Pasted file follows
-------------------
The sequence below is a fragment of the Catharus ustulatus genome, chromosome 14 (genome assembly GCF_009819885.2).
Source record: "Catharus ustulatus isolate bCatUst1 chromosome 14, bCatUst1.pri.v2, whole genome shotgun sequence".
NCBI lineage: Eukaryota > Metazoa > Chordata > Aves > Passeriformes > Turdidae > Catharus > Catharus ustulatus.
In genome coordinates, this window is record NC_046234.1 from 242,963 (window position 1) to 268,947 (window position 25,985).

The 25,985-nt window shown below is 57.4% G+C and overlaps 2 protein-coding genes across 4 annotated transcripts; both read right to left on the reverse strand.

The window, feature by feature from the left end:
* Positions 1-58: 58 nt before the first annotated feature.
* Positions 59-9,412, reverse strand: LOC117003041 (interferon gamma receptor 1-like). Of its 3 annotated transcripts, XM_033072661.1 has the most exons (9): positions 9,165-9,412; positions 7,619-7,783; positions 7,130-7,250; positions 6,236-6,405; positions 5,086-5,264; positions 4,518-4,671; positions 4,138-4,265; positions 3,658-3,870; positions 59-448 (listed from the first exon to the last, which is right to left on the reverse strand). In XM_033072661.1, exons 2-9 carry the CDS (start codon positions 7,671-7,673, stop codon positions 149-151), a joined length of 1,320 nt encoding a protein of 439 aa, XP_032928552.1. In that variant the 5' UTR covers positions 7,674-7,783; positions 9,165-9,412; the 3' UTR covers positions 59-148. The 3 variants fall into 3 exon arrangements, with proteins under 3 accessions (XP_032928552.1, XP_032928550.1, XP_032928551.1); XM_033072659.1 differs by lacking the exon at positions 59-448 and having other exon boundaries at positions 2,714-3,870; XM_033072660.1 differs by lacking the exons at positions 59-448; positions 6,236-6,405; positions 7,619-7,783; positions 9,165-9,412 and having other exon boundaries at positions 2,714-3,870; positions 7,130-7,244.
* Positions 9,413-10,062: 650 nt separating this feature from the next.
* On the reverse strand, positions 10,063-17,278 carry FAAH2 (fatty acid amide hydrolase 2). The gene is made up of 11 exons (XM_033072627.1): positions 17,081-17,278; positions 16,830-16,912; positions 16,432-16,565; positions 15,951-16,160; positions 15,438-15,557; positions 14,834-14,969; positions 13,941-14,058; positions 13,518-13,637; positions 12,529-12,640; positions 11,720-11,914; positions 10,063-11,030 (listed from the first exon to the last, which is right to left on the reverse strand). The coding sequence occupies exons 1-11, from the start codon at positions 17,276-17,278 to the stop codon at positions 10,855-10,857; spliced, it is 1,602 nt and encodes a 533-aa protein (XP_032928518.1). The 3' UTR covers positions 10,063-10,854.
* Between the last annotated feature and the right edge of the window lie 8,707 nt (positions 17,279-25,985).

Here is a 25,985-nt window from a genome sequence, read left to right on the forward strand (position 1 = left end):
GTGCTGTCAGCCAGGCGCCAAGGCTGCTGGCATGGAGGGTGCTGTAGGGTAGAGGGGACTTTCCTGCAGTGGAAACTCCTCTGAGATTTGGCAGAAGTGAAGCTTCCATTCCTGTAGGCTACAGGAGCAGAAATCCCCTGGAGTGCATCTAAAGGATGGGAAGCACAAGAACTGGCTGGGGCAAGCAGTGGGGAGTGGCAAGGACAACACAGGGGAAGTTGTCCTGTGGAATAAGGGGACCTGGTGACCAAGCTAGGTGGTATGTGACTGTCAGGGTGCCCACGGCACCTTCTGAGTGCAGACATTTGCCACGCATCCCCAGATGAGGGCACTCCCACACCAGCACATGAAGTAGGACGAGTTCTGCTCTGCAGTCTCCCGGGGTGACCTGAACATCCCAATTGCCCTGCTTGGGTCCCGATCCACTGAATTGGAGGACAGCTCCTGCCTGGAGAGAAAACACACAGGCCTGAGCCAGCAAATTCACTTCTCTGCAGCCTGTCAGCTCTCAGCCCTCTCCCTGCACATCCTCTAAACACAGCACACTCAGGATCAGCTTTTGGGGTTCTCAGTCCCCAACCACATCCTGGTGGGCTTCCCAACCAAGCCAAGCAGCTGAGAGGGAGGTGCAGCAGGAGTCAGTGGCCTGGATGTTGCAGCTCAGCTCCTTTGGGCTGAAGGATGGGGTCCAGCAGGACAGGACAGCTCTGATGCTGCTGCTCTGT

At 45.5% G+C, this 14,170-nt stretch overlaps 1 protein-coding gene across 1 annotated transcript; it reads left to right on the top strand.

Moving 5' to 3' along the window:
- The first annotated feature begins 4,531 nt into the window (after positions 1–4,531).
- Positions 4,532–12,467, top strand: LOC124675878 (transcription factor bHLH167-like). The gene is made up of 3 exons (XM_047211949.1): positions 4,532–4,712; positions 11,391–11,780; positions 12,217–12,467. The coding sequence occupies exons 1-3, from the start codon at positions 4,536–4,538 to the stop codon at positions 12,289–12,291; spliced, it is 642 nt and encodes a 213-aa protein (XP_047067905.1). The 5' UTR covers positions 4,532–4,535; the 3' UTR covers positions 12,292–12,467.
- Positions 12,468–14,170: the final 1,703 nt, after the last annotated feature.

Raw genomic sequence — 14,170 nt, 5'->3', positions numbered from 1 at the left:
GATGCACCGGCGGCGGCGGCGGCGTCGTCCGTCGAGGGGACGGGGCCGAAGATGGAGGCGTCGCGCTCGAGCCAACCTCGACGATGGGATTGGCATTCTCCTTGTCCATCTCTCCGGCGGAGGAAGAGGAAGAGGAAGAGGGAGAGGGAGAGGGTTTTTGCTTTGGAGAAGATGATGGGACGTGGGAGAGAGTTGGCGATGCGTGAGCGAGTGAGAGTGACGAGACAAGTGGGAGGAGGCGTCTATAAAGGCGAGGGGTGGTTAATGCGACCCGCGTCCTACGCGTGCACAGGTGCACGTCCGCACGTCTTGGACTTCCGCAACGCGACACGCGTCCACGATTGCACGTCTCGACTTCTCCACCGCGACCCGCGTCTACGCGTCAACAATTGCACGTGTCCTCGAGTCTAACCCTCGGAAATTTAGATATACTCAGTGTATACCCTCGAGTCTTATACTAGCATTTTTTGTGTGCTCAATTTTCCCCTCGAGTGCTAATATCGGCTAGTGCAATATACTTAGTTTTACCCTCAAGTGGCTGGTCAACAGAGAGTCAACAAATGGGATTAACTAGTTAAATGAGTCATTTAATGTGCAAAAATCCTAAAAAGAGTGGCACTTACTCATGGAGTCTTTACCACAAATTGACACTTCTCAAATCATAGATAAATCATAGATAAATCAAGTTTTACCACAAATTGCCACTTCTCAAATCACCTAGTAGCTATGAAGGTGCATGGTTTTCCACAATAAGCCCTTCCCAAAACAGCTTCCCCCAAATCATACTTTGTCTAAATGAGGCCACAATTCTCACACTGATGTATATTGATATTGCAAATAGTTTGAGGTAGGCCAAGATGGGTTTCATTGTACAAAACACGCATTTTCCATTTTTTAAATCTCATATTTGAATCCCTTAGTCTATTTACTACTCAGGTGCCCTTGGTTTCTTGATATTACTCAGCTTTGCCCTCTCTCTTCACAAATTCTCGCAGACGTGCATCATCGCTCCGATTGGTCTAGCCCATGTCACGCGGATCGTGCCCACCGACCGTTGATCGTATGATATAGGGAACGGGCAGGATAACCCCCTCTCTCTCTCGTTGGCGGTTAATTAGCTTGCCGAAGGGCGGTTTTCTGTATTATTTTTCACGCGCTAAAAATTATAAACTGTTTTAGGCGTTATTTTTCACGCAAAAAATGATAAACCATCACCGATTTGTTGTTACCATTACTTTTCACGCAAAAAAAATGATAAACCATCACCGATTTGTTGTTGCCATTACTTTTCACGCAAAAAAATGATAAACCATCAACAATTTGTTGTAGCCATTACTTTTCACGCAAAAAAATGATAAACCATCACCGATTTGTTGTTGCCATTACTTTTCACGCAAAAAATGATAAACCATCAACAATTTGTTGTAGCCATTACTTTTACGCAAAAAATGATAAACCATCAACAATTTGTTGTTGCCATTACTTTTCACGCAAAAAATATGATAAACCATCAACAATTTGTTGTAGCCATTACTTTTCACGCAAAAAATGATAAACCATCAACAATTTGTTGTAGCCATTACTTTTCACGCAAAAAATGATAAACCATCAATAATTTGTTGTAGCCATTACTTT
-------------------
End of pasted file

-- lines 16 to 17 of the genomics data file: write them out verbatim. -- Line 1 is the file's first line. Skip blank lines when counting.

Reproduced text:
- The first annotated feature begins 4,531 nt into the window (after positions 1–4,531).
- Positions 4,532–12,467, top strand: LOC124675878 (transcription factor bHLH167-like). The gene is made up of 3 exons (XM_047211949.1): positions 4,532–4,712; positions 11,391–11,780; positions 12,217–12,467. The coding sequence occupies exons 1-3, from the start codon at positions 4,536–4,538 to the stop codon at positions 12,289–12,291; spliced, it is 642 nt and encodes a 213-aa protein (XP_047067905.1). The 5' UTR covers positions 4,532–4,535; the 3' UTR covers positions 12,292–12,467.